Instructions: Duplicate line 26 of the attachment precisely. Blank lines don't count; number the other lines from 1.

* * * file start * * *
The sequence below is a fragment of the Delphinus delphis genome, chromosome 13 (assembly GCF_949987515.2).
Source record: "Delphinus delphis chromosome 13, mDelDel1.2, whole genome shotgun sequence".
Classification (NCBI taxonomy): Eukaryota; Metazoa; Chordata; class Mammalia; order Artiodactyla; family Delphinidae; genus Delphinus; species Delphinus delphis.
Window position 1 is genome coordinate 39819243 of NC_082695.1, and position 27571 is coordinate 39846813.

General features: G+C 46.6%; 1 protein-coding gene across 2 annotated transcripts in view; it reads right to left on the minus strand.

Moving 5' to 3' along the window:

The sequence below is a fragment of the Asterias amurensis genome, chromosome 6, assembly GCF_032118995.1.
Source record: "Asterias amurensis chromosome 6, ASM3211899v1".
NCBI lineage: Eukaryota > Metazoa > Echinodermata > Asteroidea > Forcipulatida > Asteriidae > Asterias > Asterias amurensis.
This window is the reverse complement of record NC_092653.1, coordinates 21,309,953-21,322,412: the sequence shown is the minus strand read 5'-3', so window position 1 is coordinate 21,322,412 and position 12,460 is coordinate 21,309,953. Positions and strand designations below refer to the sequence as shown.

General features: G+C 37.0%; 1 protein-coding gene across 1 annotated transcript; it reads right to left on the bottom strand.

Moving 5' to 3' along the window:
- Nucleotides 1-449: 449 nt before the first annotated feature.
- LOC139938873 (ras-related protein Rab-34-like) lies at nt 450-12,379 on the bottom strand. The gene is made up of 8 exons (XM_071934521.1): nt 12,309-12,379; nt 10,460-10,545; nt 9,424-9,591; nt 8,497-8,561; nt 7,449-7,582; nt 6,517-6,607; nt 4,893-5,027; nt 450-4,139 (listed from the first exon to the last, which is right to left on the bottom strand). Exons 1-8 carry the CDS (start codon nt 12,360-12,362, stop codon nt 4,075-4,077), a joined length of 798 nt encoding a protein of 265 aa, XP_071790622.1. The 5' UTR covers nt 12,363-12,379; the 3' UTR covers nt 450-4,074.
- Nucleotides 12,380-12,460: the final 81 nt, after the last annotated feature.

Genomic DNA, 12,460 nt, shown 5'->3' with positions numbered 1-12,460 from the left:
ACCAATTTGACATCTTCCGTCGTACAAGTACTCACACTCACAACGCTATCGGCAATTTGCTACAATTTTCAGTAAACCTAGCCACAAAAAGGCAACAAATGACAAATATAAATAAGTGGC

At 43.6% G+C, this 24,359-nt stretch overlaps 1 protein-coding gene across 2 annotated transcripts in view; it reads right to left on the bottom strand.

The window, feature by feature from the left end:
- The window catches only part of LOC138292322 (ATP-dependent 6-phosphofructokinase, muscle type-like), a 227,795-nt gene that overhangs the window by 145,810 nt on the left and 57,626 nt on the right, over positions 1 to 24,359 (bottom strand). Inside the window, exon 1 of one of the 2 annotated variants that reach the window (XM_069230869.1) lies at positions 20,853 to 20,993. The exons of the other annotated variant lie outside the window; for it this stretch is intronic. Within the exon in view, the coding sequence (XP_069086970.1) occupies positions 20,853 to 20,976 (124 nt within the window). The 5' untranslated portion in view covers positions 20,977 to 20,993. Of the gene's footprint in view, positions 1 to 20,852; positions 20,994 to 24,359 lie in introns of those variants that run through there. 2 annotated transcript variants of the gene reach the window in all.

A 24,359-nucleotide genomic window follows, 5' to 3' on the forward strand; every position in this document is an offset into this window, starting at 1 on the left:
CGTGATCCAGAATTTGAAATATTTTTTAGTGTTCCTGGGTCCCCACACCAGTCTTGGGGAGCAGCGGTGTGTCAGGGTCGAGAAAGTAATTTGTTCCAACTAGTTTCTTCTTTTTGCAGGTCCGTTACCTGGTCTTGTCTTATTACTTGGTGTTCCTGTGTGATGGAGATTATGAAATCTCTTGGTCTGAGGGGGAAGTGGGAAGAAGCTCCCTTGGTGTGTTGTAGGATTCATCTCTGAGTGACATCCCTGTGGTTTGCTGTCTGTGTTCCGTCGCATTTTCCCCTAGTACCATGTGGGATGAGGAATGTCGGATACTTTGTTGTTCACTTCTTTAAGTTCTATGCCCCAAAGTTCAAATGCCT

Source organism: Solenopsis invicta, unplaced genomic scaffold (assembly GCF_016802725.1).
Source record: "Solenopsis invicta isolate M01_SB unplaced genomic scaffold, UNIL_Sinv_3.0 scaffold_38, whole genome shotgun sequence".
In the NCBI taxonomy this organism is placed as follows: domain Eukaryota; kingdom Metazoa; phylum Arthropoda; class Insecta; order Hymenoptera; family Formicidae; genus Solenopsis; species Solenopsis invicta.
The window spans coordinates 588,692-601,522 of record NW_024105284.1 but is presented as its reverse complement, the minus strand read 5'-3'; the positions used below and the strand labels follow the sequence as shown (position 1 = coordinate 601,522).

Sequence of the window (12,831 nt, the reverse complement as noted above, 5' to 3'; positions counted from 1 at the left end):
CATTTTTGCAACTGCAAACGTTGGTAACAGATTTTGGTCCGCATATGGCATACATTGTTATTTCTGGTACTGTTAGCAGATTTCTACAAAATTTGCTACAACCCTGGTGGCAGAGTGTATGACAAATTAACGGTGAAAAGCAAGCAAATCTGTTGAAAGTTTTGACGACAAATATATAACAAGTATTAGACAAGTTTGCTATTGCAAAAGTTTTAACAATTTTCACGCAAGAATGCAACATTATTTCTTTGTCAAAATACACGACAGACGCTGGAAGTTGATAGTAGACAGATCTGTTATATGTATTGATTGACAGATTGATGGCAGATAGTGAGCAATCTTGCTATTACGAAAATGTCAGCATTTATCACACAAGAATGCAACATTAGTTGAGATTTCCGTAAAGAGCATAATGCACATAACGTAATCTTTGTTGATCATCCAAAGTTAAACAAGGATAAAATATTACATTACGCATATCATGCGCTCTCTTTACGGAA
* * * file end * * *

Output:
The window spans coordinates 588,692-601,522 of record NW_024105284.1 but is presented as its reverse complement, the minus strand read 5'-3'; the positions used below and the strand labels follow the sequence as shown (position 1 = coordinate 601,522).